Miller v. McCalla, Raymer, Padrick, Cobb, Nichols, & Clark, L.L.C., 214 F.3d 872, 876 (7th Cir. 2000).  Debt collectors need not use this precise language, but they must take steps notify consumers of any accruing fees and interest.  Id.  If a letter does not even hint at the accrual of interest, it is likely to mislead the unsophisticated consumer because “it would be possible to interpret ‘balance’ to mean that it was either a dynamic or static amount.”  Michalek v. ARS Nat. Sys., Inc., Civil Action No. 3:11–CV–1374, 2011 WL 6180498, *4 (M.D. Penn. Dec. 13, 2011).  A debt collector shirks its obligation to provide a “safe harbor” clause when it merely states a single “balance due” and fails to state “the effective date as of which [that] amount would suffice to pay off the debt in full.”  Dragon v. I.C. System, Inc., 483 F. Supp. 2d 198, 202 (D. Conn. 2007).

If a debt collector seeks to collect only the amount stated on its letter, it need not provide the Miller safe harbor warning.  See Curto v. Palisades Collection, LLC, No. 07–CV–529(S), 2011 WL 5196708, at *8 (W.D.N.Y. Oct. 31, 2011); Olson v. Risk Mgmt. Alternatives, Inc., 366 F.3d 509, 513 (7th Cir. 2004).  The Chuway court summarized this principle succinctly:

If the debt collector is trying to collect only the amount due on the date the letter is sent, then he complies with the Act by stating the “balance” due, stating that the creditor “has assigned your delinquent account to our agency for collection,” and asking the recipient to remit the balance listed—and stopping there, without talk of the “current” balance. If, instead, the debt collector is trying to collect the listed balance plus the interest running on it or other charges, he should use the safe-harbor language of Miller [v. McCalla, Raymer, Padrick, Cobb, Nichols, and Clark, L.L.C., 214 F.3d 872, 876 (7th Cir.2000) ].

Chuway v. National Action Fin. Svs., Inc., 362 F.3d 944, 949 (7th Cir. 2004); see also Brill v. Finan. Recovery Servs., Inc., No. 4:10–CV–3121, 2010 WL 5825480, at *4 (D. Neb. Nov. 10, 2010) (safe-harbor language “indicate[s] that the amount owed may vary if not paid immediately because of interest, late charges, or other charges”); Owens v. Howe, Cause No. 1:04–CV–152, 2004 WL 6070565, at *10 (N.D. Ind. Nov. 8, 2004) (no violation where the debt collector’s letter followed Miller’s safe-harbor language “faithfully”).

Missouri has recently joined the host of states which support interest disclosure.  In Verna and Jerry Roach v. Miller and Steeno, P.C., Cause No. 13JE-CC00741, Defendant Miller and Steeno argued that there simply is no legal requirement that it disclose when interest is actually accruing on a consumer’s debt.  The court rejected that argument.  Judge Kramer recognized, for the first time in Missouri jurisprudence, that debt collectors must disclose when interest is in fact accruing on a consumer’s balance.  Id.  Likewise, Judge Bouchard rejected an identical argument made by debt collectors Consumer Adjustment Company, Inc. and Roger Weiss in Christopher Fisher v. Consumer Adjustment Company, Inc. et al., Cause No. 13JE-AC05847.  In his order, Judge Bouchard closely analyzed the Seventh Circuit’s decision in Miller, finding that “[t]he Miller Court, by means of actual holding, was telling debt collectors” that if they are attempting to collect interest, they “[have] a duty to use ‘some form of words’ to notify the debtor that the debt amount may vary from day to day.”  Judge Bouchard thus concluded that:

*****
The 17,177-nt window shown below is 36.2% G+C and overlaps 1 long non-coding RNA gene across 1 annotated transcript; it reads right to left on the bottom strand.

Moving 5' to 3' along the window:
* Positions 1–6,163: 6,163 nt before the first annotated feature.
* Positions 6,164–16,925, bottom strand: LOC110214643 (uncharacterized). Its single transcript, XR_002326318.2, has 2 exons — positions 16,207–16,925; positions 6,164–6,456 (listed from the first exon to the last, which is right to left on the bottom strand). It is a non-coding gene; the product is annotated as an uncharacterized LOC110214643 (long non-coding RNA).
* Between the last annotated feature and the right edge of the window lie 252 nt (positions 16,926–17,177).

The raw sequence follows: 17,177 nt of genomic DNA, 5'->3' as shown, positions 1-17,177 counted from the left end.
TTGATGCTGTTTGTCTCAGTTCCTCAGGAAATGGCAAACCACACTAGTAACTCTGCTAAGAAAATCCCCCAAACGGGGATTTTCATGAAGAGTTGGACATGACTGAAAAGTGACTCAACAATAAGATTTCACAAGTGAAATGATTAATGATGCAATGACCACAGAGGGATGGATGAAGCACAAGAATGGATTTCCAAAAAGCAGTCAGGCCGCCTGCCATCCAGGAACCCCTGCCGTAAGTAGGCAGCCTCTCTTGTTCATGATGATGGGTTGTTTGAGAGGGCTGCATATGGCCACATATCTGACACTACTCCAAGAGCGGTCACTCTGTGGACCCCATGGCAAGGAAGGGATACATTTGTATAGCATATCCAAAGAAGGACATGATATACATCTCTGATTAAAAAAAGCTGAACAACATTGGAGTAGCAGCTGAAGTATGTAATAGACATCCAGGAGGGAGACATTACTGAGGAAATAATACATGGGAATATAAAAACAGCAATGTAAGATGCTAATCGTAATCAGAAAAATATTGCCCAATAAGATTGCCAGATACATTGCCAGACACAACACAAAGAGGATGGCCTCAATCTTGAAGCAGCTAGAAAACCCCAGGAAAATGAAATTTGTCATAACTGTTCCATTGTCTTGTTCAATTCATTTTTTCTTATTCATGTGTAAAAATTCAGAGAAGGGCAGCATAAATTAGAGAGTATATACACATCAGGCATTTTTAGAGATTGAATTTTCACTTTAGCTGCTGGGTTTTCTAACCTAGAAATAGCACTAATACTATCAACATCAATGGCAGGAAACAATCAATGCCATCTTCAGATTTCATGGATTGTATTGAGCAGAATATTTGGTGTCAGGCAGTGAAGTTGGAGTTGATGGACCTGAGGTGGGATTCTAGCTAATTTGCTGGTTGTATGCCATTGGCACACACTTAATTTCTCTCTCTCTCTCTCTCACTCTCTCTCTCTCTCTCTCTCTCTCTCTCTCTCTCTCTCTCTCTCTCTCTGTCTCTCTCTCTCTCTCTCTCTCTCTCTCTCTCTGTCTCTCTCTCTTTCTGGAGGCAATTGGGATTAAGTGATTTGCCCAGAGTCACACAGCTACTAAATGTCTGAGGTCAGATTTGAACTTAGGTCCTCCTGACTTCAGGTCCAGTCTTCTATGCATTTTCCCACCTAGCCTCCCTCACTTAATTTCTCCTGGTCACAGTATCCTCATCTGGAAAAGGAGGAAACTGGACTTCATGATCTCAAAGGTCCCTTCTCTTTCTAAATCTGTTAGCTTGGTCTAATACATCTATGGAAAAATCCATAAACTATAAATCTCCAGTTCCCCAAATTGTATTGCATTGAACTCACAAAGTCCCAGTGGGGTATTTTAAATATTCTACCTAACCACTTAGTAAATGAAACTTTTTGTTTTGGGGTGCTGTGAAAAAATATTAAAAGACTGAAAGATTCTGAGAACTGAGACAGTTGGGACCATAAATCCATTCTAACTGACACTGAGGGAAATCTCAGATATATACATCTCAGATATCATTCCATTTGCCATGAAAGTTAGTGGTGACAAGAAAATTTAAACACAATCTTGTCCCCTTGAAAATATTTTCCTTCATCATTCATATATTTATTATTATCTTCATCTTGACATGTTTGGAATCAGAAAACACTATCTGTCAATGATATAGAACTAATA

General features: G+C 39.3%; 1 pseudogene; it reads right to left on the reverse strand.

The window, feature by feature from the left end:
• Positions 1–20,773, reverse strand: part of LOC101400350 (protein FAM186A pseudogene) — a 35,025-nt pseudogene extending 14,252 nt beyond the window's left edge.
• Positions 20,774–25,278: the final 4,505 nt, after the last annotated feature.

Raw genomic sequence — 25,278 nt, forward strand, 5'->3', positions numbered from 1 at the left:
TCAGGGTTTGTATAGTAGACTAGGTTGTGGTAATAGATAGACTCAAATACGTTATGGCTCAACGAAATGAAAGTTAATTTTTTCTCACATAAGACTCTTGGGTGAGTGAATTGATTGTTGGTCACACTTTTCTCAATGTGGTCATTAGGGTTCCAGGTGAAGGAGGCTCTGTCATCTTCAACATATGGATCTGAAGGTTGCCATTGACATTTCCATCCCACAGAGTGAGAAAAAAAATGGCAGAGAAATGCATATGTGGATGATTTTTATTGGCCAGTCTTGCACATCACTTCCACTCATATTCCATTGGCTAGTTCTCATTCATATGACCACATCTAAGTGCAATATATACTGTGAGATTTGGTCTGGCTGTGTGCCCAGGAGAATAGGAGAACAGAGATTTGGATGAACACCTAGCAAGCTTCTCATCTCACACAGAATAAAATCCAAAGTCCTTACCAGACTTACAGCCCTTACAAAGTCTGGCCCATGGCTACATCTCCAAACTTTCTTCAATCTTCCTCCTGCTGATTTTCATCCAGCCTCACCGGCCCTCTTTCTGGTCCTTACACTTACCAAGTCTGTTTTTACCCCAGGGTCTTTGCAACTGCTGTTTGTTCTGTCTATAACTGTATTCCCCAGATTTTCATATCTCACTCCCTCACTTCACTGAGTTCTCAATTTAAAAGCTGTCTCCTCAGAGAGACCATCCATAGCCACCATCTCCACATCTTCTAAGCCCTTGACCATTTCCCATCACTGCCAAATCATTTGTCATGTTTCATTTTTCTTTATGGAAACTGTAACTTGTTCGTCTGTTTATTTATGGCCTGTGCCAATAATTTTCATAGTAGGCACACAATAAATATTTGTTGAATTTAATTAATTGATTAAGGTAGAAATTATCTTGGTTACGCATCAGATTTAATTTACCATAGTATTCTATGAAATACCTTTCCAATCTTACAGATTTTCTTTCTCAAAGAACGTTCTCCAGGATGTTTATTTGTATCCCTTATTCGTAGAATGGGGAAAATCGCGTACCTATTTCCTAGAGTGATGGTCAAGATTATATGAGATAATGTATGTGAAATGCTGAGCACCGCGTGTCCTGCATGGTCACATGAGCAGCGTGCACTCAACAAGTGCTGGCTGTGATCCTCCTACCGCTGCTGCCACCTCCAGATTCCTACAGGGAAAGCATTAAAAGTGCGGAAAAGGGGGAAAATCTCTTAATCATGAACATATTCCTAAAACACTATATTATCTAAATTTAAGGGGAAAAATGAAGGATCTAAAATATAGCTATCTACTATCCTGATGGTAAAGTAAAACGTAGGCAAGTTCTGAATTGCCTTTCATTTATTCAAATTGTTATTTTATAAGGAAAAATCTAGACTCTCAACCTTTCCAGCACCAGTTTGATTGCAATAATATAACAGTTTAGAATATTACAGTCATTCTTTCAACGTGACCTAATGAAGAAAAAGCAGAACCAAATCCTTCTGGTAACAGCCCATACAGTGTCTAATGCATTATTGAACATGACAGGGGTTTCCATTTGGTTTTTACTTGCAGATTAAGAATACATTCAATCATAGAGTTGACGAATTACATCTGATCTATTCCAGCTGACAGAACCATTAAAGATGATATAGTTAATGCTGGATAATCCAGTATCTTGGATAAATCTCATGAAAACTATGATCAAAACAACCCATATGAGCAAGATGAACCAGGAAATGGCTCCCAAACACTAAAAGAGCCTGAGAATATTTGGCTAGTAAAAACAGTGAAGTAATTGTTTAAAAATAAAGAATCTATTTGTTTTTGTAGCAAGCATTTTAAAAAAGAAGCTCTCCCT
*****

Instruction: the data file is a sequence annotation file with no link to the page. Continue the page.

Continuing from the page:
If a debt collector wants to collect interest that is accruing on a debt, then the collector must notify and disclose such to consumers like plaintiff with ‘safe harbor’ or similar ‘heads up’ language on its collection letters.  Should a debt collector fail to do so, then the collection letter does not correctly state the amount of the debt and violates the FDCPA.


Resources for Consumers Dealing with Debt Collectors

Consumers who are dealing with debt collectors may want to check with several free resources provided by governmental agencies before contacting an attorney.  The FTC publishes an excellent resource at  In addition, many state-level Attorneys General publish consumer-friendly resources.  For example, the Missouri Attorney General’s Office has available to consumers.  It is possible to file a short and simple complaint against a debt collector online at the Attorney General’s website.

Consumers should know that if they consult with a debt collection attorney, they should not be required to pay anything up front to the attorney.  The FDCPA’s fee statute, 15 U.S.C. 1692k (you can see the full statute here: allows a consumer to collect a statutory penalty of up to $1,000 and the debt collector, not the consumer, is responsible for paying the consumer’s attorney.